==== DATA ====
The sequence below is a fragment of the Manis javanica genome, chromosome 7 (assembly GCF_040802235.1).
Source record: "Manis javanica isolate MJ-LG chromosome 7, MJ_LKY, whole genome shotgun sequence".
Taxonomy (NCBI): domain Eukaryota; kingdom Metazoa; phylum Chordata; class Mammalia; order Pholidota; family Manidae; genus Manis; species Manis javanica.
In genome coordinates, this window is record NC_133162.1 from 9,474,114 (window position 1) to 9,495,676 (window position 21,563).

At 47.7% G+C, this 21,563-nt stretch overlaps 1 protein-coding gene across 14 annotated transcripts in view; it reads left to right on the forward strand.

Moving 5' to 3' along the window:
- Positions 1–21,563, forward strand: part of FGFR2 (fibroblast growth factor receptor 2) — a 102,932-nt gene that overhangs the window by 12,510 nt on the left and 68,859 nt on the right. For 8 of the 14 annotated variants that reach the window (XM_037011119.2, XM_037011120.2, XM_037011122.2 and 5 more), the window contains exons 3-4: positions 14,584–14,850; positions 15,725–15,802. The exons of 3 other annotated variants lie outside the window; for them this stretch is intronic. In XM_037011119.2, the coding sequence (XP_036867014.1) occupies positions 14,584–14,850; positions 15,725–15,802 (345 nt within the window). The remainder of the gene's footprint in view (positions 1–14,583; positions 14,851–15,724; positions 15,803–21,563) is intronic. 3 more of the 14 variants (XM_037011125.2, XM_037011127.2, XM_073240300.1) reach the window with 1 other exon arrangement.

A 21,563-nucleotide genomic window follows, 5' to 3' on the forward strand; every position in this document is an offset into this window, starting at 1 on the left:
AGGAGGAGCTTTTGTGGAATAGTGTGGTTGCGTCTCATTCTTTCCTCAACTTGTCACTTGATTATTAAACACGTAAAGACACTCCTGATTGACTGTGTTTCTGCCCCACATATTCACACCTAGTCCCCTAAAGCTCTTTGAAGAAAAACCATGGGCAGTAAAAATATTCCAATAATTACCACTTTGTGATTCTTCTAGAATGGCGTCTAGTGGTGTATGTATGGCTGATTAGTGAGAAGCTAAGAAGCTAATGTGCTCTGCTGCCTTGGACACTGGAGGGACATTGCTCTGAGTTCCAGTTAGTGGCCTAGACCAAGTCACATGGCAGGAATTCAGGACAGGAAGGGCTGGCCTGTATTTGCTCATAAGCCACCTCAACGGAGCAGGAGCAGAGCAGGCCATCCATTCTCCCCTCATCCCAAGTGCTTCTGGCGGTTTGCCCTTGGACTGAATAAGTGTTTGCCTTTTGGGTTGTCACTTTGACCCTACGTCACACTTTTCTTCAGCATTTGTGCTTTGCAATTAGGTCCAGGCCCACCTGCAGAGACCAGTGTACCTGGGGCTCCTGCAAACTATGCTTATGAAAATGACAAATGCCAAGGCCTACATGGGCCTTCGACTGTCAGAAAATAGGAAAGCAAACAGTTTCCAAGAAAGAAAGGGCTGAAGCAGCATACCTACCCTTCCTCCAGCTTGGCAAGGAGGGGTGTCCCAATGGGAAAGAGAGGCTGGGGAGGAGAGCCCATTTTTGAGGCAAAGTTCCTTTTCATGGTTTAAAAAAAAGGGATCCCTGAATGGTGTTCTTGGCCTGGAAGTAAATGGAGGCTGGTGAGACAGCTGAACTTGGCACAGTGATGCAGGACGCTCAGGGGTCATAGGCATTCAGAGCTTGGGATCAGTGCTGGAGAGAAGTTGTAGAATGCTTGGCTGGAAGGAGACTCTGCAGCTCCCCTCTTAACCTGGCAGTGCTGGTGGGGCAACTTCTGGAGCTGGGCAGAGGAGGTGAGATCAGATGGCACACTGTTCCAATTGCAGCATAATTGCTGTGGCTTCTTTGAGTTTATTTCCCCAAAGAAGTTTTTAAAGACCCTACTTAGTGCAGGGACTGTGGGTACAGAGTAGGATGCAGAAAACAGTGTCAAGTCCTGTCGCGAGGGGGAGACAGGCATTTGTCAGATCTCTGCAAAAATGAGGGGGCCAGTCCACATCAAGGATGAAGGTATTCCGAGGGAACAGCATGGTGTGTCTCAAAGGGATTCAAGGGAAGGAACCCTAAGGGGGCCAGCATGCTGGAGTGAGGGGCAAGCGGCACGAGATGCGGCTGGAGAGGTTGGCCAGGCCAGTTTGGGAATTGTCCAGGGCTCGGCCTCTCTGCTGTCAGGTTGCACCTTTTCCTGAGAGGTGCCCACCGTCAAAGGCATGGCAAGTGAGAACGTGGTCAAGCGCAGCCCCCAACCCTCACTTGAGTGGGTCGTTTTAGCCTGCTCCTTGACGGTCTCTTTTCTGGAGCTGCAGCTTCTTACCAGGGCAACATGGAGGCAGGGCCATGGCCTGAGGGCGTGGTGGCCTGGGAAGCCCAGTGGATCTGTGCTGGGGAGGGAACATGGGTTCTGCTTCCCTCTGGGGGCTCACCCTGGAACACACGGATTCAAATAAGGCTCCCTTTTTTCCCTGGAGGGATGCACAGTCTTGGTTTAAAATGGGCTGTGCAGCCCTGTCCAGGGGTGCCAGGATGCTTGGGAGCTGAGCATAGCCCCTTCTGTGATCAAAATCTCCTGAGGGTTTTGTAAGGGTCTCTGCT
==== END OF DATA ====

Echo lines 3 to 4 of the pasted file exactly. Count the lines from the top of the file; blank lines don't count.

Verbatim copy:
Taxonomy (NCBI): domain Eukaryota; kingdom Metazoa; phylum Chordata; class Mammalia; order Pholidota; family Manidae; genus Manis; species Manis javanica.
In genome coordinates, this window is record NC_133162.1 from 9,474,114 (window position 1) to 9,495,676 (window position 21,563).